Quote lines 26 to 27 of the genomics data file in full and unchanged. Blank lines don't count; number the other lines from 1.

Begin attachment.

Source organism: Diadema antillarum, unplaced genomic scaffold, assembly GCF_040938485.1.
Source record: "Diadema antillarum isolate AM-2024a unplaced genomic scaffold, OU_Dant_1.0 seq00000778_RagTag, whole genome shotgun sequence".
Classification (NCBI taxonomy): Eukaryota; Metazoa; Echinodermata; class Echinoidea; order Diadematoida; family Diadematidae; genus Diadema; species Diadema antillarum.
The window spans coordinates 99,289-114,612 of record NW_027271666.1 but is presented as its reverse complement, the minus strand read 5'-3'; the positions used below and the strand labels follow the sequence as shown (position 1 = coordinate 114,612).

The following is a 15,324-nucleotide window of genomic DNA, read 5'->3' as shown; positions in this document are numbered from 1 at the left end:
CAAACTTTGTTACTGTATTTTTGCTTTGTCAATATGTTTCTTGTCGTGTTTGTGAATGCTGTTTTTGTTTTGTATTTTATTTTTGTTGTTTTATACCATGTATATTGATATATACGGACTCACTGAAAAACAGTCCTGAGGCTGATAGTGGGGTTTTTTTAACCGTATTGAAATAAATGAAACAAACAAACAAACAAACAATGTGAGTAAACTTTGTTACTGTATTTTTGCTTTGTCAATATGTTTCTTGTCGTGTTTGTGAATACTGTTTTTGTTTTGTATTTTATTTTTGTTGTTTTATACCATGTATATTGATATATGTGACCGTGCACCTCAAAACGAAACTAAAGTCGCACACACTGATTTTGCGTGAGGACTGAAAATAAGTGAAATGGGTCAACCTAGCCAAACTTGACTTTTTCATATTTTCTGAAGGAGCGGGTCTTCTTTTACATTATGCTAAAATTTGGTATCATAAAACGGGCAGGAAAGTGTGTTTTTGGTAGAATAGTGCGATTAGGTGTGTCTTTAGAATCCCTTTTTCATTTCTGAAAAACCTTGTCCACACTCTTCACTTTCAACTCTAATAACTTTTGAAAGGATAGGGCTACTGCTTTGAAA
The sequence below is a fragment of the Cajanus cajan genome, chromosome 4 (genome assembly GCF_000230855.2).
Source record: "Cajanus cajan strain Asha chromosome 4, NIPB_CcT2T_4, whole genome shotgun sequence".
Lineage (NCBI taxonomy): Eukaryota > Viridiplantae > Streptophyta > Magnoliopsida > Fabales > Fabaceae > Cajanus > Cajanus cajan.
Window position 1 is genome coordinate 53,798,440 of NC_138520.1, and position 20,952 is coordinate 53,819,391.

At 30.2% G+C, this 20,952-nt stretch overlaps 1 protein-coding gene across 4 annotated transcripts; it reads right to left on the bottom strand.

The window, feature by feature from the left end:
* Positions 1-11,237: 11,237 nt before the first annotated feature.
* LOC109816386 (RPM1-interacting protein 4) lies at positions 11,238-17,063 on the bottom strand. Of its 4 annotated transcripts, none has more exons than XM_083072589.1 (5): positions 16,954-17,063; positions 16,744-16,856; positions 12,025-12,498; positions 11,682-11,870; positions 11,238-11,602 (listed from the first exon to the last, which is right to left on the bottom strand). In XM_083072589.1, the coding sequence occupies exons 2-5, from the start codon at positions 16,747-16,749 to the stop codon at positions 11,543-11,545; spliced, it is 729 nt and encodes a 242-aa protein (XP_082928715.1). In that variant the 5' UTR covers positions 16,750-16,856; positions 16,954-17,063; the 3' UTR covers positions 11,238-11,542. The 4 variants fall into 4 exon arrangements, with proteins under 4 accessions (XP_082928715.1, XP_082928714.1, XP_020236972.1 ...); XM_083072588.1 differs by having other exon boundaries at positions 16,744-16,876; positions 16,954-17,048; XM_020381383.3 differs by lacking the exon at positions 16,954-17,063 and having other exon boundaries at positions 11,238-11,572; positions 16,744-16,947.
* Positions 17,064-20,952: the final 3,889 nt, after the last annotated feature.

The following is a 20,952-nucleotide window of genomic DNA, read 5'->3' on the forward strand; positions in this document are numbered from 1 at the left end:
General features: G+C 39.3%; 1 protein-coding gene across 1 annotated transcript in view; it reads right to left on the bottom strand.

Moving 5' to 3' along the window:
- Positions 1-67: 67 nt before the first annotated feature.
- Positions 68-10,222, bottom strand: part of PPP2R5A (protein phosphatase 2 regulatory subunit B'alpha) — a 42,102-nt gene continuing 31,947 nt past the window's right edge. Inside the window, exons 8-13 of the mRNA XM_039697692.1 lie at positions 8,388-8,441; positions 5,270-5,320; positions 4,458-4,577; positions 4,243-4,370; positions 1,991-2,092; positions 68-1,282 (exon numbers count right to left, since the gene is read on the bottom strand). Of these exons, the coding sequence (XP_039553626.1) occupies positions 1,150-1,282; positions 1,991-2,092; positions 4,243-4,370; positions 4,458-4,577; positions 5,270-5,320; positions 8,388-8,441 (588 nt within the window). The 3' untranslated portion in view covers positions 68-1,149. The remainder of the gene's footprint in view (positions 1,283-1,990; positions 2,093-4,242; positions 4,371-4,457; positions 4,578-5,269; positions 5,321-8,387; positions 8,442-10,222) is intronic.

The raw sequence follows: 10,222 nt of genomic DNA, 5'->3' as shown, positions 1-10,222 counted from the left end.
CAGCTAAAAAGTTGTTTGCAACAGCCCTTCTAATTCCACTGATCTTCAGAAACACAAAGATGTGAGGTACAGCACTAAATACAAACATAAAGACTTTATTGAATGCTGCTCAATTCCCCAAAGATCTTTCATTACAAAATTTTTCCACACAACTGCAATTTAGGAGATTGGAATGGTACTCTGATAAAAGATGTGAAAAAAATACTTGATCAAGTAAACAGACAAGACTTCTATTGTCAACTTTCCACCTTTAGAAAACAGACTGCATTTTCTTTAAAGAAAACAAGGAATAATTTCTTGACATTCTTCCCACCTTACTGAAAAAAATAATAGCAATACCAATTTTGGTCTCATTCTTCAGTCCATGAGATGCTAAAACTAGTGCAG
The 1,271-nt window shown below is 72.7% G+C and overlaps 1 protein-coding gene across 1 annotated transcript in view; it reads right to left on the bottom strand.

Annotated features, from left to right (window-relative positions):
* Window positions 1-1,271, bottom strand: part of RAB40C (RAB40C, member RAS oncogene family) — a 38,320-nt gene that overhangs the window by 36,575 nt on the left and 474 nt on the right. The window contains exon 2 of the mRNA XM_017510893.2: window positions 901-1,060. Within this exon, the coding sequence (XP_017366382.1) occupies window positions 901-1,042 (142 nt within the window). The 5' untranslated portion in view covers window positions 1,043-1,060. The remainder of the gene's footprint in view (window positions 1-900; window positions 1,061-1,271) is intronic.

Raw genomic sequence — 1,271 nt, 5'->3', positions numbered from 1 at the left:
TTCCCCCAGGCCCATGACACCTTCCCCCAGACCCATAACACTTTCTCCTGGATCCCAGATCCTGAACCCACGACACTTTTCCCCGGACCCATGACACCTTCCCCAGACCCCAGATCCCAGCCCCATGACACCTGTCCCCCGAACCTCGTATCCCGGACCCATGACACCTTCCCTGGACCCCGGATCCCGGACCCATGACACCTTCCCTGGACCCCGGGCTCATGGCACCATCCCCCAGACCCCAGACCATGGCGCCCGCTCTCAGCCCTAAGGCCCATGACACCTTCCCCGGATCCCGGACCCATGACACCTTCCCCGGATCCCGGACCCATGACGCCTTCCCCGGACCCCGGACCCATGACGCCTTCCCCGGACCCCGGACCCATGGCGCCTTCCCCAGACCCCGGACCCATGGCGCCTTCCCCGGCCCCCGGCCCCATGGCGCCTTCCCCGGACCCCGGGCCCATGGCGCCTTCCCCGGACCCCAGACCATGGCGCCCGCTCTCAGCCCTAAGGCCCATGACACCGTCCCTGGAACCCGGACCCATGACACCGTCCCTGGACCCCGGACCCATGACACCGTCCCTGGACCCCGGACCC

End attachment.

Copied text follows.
Raw genomic sequence — 1,271 nt, 5'->3', positions numbered from 1 at the left:
TTCCCCCAGGCCCATGACACCTTCCCCCAGACCCATAACACTTTCTCCTGGATCCCAGATCCTGAACCCACGACACTTTTCCCCGGACCCATGACACCTTCCCCAGACCCCAGATCCCAGCCCCATGACACCTGTCCCCCGAACCTCGTATCCCGGACCCATGACACCTTCCCTGGACCCCGGATCCCGGACCCATGACACCTTCCCTGGACCCCGGGCTCATGGCACCATCCCCCAGACCCCAGACCATGGCGCCCGCTCTCAGCCCTAAGGCCCATGACACCTTCCCCGGATCCCGGACCCATGACACCTTCCCCGGATCCCGGACCCATGACGCCTTCCCCGGACCCCGGACCCATGACGCCTTCCCCGGACCCCGGACCCATGGCGCCTTCCCCAGACCCCGGACCCATGGCGCCTTCCCCGGCCCCCGGCCCCATGGCGCCTTCCCCGGACCCCGGGCCCATGGCGCCTTCCCCGGACCCCAGACCATGGCGCCCGCTCTCAGCCCTAAGGCCCATGACACCGTCCCTGGAACCCGGACCCATGACACCGTCCCTGGACCCCGGACCCATGACACCGTCCCTGGACCCCGGACCC